AB-rated drugs are drugs that meet the necessary bioequivalence standards established by the Food and Drug Administration (FDA).
A generic drug is considered bioequivalent to a brand-name drug if it contains the same active pharmaceutical ingredient as the branded drug, and if there is no significant difference in the formulation, quality, and effectiveness of the two drugs.
A pharmaceutical company seeking to market a generic version of a branded drug may file an Abbreviated New Drug Application (ANDA) with the FDA. In turn, the FDA will check whether or not the generic version submitted by the company meets the necessary bioequivalence standards. Upon approval, the FDA will rate this generic version as an AB-rated generic drug.
At the pharmacy, generic substitution is the process by which a generic equivalent is dispensed rather than the brand-name drug.
Many third party payers of prescription drugs (e.g., health insurance plans, Medicare and Medicaid programs) have adopted policies to encourage the substitution of the lower-priced AB-rated generic drugs for the higher-priced branded drugs, when an AB-rated generic drug is available.
On the other hand, there are non-AB rated drugs being dispensed by pharmacists every day. The non-AB rated products may not be substituted by the pharmacist without the permission from the doctor, because the non-AB rated drugs are considered therapeutic alternatives and therefore they are not generic substitutes.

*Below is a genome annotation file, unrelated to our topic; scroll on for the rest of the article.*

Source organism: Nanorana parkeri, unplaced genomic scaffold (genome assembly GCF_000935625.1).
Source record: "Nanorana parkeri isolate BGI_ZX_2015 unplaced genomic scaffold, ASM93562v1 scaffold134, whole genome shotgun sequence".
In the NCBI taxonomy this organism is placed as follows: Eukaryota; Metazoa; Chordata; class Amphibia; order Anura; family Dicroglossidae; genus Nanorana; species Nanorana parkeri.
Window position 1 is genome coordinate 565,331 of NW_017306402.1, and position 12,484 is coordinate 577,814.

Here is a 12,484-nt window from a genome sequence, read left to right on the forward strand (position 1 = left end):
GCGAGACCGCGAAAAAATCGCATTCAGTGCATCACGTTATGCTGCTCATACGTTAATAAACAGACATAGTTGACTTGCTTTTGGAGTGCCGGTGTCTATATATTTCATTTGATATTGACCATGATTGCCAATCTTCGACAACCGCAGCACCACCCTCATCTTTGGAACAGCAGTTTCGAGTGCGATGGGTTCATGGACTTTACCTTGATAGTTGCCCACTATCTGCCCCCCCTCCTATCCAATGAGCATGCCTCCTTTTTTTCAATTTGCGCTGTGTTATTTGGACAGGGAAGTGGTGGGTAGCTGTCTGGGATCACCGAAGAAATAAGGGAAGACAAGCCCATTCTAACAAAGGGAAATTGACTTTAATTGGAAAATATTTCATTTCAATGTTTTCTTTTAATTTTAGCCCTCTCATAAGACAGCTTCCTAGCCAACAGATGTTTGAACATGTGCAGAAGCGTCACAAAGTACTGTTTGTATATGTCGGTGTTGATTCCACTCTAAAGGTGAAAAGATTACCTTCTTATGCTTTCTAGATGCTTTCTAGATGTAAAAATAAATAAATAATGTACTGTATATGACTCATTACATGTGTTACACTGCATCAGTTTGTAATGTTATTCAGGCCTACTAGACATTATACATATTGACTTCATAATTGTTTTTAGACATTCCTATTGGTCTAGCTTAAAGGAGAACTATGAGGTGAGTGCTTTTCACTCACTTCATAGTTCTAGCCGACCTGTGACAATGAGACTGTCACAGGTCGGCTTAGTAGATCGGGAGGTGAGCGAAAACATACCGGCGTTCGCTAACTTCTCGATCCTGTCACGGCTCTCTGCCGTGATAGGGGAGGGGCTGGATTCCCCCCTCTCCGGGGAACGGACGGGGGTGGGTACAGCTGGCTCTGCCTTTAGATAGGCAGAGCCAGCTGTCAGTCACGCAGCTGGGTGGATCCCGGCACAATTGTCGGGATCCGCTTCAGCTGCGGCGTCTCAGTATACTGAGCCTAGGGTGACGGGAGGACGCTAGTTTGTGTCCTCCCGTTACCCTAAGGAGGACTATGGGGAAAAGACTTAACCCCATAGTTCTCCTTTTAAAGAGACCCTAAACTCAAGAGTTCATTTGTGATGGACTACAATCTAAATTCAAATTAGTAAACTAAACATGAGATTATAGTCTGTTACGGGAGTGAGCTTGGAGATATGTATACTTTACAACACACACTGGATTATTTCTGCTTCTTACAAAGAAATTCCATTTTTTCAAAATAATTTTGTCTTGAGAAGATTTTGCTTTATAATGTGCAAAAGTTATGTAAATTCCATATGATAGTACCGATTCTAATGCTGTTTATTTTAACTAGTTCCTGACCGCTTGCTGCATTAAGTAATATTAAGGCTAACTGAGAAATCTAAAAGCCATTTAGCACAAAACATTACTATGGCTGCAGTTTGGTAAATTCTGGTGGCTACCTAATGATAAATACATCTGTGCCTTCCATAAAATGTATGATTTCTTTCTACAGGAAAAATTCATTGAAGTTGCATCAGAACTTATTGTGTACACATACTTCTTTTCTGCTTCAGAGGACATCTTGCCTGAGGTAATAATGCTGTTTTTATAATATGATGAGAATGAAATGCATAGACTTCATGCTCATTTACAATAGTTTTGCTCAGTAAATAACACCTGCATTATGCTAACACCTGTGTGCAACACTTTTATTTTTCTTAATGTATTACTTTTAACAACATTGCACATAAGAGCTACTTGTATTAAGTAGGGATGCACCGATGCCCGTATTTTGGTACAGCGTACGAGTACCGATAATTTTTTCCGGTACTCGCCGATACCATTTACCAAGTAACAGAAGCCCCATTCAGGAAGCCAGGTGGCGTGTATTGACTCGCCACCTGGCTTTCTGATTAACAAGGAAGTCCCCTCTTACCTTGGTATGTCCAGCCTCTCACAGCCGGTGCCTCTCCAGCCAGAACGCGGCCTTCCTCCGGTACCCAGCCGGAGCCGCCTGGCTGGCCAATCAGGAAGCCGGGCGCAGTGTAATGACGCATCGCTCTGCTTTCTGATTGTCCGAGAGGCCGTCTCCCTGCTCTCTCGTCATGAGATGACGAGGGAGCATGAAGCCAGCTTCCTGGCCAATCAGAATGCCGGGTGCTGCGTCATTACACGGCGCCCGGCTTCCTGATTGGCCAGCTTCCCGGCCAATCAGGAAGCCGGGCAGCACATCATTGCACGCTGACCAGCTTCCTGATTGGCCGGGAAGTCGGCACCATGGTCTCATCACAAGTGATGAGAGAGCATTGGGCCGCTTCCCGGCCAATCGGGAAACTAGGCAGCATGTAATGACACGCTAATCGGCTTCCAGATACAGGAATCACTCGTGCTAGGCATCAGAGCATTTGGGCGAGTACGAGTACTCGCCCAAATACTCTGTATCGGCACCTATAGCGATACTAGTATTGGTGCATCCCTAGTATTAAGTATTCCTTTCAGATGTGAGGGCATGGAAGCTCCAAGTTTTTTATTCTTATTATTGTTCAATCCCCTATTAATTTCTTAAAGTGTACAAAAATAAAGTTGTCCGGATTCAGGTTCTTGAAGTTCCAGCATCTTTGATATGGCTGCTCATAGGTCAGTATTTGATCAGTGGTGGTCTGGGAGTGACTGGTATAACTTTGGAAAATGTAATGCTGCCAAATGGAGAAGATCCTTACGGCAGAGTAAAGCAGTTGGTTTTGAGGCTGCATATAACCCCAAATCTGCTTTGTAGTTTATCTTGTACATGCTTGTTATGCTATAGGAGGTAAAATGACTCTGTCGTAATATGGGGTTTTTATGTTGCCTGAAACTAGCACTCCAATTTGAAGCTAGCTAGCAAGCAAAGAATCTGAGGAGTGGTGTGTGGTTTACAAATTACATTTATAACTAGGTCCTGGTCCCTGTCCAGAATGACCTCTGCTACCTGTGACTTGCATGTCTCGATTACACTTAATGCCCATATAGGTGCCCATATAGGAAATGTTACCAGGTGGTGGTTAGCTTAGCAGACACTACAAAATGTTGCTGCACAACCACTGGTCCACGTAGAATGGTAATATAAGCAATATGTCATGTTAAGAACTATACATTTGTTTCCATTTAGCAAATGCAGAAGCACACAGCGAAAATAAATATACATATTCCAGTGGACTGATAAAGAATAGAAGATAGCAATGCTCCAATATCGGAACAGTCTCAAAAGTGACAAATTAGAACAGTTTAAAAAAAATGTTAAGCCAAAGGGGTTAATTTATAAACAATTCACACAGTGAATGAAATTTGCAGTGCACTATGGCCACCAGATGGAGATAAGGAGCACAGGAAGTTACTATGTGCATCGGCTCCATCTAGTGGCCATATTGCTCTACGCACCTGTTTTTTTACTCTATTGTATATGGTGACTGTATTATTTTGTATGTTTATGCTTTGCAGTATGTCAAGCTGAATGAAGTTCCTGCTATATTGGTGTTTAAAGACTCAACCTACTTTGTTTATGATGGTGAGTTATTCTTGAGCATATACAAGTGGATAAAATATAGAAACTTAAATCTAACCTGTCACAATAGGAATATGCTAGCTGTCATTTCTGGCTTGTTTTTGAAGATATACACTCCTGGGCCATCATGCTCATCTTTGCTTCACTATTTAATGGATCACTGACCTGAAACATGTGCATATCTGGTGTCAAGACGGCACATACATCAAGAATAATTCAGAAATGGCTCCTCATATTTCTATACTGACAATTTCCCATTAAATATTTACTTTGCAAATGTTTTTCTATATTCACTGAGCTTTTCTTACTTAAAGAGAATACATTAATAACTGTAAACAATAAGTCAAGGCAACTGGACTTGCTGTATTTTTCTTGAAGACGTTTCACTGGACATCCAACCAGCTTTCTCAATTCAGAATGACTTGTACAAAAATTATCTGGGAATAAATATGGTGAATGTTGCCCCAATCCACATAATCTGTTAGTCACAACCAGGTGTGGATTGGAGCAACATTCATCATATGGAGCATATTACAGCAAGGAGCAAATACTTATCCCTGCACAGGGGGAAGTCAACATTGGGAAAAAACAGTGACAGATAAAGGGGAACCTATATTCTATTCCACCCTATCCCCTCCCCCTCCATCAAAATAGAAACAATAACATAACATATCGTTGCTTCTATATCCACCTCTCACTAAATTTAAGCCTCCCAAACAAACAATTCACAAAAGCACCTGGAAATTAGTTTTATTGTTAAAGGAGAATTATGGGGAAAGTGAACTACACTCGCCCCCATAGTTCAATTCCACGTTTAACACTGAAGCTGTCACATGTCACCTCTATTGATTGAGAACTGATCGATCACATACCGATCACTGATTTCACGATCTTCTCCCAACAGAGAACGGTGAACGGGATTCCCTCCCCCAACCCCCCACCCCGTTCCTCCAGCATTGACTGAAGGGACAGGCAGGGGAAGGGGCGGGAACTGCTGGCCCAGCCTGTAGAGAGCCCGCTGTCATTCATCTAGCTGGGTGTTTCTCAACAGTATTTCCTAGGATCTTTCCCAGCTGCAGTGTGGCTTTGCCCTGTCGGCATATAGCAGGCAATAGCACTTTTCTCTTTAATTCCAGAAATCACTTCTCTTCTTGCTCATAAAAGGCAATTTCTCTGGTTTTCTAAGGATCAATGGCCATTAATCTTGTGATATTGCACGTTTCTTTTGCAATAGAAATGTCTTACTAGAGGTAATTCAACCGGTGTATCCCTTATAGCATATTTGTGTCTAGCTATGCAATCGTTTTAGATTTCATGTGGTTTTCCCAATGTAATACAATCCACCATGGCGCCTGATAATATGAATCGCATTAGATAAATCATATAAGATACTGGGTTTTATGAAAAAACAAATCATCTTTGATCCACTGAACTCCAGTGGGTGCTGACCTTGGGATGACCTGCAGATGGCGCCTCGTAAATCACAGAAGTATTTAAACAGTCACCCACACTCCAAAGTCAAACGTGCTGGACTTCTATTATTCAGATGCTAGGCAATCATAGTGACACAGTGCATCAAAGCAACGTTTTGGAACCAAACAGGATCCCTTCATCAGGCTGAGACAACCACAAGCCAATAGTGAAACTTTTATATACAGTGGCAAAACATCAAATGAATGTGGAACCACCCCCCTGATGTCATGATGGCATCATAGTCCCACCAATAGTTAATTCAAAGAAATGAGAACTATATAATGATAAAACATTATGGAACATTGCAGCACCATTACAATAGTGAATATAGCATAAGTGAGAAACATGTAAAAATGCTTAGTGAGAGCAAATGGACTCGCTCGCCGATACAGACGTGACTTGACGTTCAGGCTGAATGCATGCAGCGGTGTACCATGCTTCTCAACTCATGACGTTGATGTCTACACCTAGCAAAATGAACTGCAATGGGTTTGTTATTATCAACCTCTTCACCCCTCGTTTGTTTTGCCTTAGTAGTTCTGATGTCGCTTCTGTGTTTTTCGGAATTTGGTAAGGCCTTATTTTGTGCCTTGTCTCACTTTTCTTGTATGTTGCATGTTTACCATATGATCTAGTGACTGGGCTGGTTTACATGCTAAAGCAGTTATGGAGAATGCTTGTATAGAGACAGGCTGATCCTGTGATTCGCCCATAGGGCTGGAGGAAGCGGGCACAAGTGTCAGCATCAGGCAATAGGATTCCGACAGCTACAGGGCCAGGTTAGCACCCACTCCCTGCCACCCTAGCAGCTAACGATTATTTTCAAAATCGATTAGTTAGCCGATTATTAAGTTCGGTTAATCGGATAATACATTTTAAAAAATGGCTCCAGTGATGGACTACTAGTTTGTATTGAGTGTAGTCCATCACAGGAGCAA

If the pharmacist wants to change the patient's prescription to a non-AB rated drug, the pharmacist should get the patient's physician approval for the change. Nevertheless, a lot of pharmacists do not call the doctor to get the approval because calling the doctor to ask permission to dispense a non-AB rated drug depends on the pharmacy policy and on the state government regulation. On the other hand, it is worth noting that most doctors will allow the pharmacist to change the patient's prescription to a non-AB rated drug.
Generally speaking, non-AB rated drugs are drugs first marketed between 1938 and 1962 which were approved as safe, but not required to show effectiveness for FDA product approval.
In other words, there are pharmaceutical companies still manufacturing drugs using ingredients from the 1950's and therefore the pharmaceutical company does not feel obligated to seek approval from the FDA. Nevertheless, the company has to register the non-AB rated drug with the FDA in order to get the NDC number. In addition, the FDA requires that both the AB-rated drugs and the non-AB rated drugs be manufactured in compliance with current good manufacturing practices.
For example, if the doctor writes a prescription for Pyridium 200mg, the pharmacist may dispense the therapeutic alternative to Pyridium, which is Phenazopyridine. But, before dispensing Phenazopyridine 200mg, the pharmacist should call the doctor in order to ask for permission because Phenazopyridine is a non-AB rated drug.
Another example, if the physician writes a prescription for Levsin 0.125mg, the pharmacist may dispense the therapeutic alternative to Levsin, which is Hyoscyamine. But, before dispensing Hyoscyamine 0.125mg, the pharmacist should call the physician in order to ask for permission because Hyoscyamine is a non-AB rated drug.
Another example, if the physician writes a prescription for Salex cream, the pharmacist may dispense the therapeutic alternative to Salex cream, which is Salicylic Acid cream. But, before dispensing Salicylic Acid cream, the pharmacist should call the physician in order to ask for permission because Salicylic Acid is a non-AB rated drug.